Google’s parent company Alphabet announced the launch of a new company this week dedicated to applying deep learning methods to drug discovery.

The new company is called Isomorphic Laboratories and will be led by Demis Hassabis, also the CEO of DeepMind, the AI-research company that utilized its deep learning model, AlphaFold2, to predict more than 350,000 protein structures about a year ago. DeepMind released this database and the model’s code to the public earlier this year.

DeepMind’s database and code are valuable tools that can be utilized by drug companies to accelerate drug development. The fact that these assets were open-sourced is quite remarkable and represents an exceedingly generous dedication to the public benefit.

As CEO of both companies, Hassabis remarked to STAT News that “You can think of [Isomorphic] as a sort of sister company to DeepMind… The idea is to really forge ahead with the potential for computational AI methods to reimagine the whole drug discovery process.”

Isomorphic Labs will reportedly confront the problem of drug discovery differently than existing companies in the AI-drug discovery space. “A lot of pharma companies did come to us to discuss AlphaFold and how they could use it, and through that we understood a lot more about what other things they would need,” Hassabis reportedly said.

Isomorphic aims to build predictive models to anticipate how drugs will perform and possibly design novel molecules, and leverage this platform as a service meeting the needs of drug developers, rather than developing its own pipeline of drug candidates.

“Biology is far too complex and messy to ever be encapsulated as a simple set of neat mathematical equations,” Hassabis said. “But just as mathematics turned out to be the right description language for physics, biology may turn out to be the perfect type of regime for the application of AI.”

Isomorphic will be based in London and hire in the range of 30 people in a startup phase.

STAT News has a great writeup on this launch, as does Fierce Biotech and The Verge.

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Dan Shores is Partner at Rothwell Figg.  Dan Shores is a dedicated patent lawyer and strategist who believes in his clients and the power of their ideas. He focuses on serving biotech, medical device, energy, software, cybersecurity, and other technology-based companies and understands

Dan Shores is Partner at Rothwell Figg.  Dan Shores is a dedicated patent lawyer and strategist who believes in his clients and the power of their ideas. He focuses on serving biotech, medical device, energy, software, cybersecurity, and other technology-based companies and understands the myriad of challenges that such companies face when breaking through and establishing themselves in their respective markets. Dan works with clients to build robust patent portfolios, protect trade secrets, negotiate strategic collaborations, conduct due diligence and landscape investigations, and prepare for success in funding rounds and exits. An engineer by education, and having extensive experience in transactional, litigation, procurement, and strategic counseling matters for technology-based companies, Dan is a problem-solver who excels at deciphering key translational aspects of a broad array of technologies to maximize leverage in the context of clients’ desired implementation of such technologies whether as participants in dynamic markets or as first movers.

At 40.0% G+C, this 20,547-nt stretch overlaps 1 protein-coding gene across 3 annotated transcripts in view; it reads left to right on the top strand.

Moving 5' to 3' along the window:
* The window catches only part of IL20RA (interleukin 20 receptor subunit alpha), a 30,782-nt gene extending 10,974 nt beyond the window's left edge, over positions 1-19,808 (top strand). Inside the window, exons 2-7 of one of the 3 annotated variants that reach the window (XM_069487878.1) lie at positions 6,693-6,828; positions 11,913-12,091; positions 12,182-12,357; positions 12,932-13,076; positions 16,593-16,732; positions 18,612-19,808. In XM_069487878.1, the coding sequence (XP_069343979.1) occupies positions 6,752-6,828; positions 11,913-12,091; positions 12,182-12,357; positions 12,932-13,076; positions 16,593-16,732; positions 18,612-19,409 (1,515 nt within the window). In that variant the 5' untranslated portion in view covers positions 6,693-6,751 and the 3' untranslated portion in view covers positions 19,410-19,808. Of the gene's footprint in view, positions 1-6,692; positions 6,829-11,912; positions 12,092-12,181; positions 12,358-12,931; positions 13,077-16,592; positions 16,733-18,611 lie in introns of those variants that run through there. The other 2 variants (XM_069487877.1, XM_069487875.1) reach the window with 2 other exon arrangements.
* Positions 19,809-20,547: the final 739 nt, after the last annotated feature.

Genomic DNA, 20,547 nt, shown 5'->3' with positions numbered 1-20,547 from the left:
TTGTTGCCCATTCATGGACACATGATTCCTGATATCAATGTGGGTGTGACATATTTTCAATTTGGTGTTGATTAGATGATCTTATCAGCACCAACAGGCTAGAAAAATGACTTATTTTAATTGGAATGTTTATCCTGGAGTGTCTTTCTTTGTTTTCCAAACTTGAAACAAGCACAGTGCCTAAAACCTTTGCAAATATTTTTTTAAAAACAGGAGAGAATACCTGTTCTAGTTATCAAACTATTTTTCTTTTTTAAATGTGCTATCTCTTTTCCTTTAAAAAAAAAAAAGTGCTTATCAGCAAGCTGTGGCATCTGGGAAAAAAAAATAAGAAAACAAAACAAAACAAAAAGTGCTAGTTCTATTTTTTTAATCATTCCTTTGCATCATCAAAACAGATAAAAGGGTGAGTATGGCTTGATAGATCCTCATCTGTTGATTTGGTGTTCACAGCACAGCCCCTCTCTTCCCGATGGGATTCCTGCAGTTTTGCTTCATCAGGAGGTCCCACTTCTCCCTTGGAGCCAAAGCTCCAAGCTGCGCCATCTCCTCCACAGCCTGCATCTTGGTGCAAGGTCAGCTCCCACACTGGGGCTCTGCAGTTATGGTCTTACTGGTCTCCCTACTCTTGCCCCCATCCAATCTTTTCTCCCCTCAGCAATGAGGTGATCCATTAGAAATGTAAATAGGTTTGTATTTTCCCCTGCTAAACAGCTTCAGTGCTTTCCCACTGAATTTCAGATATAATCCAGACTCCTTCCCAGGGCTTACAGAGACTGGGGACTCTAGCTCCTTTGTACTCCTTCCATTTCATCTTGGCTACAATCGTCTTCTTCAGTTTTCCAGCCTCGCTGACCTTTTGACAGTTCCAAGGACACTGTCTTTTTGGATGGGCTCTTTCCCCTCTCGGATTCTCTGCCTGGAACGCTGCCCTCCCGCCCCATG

Dan has served companies utilizing the following technologies (without limitation): mRNA therapies; lipid nanoparticle delivery technologies; genetically engineered swine and organs for xenotransplantation; artificial intelligence for drug discovery; CAR-T therapies; oligonucleotide development; pharmaceutical treatment of rhinitis with levocetirizine; pharmaceutical treatment of hepatitis B with telbivudine; genetically-modified cotton seed; fiber-optic probes for tissue investigation; implantable glucose-sensing devices; high throughput genetic seed-chipping technology; cybersecurity threat assessment platforms; interactive media systems for healthcare institutions; artificial intelligence (various applications); identification systems for cable-based medical devices; identification of digital positions of interest on media items; heat-treated glass with multilayer low-emissivity coatings; automotive and agricultural equipment; pressure-sensitive adhesives; three dimensional printing of buildings and other structures; and integrated electronic securities marketplace systems.

Dan is a registered patent attorney licensed to practice before the United States Patent and Trademark Office, and is admitted to practice law in Massachusetts and in the District of Columbia. He is a member of the bars of the Supreme Court of the United States, United States Court of Appeals for the Federal Circuit, and United States District Court for the District of Massachusetts. Dan lives in Boston with his wife Lindsay and their two English Bulldogs Jarves and Rosie.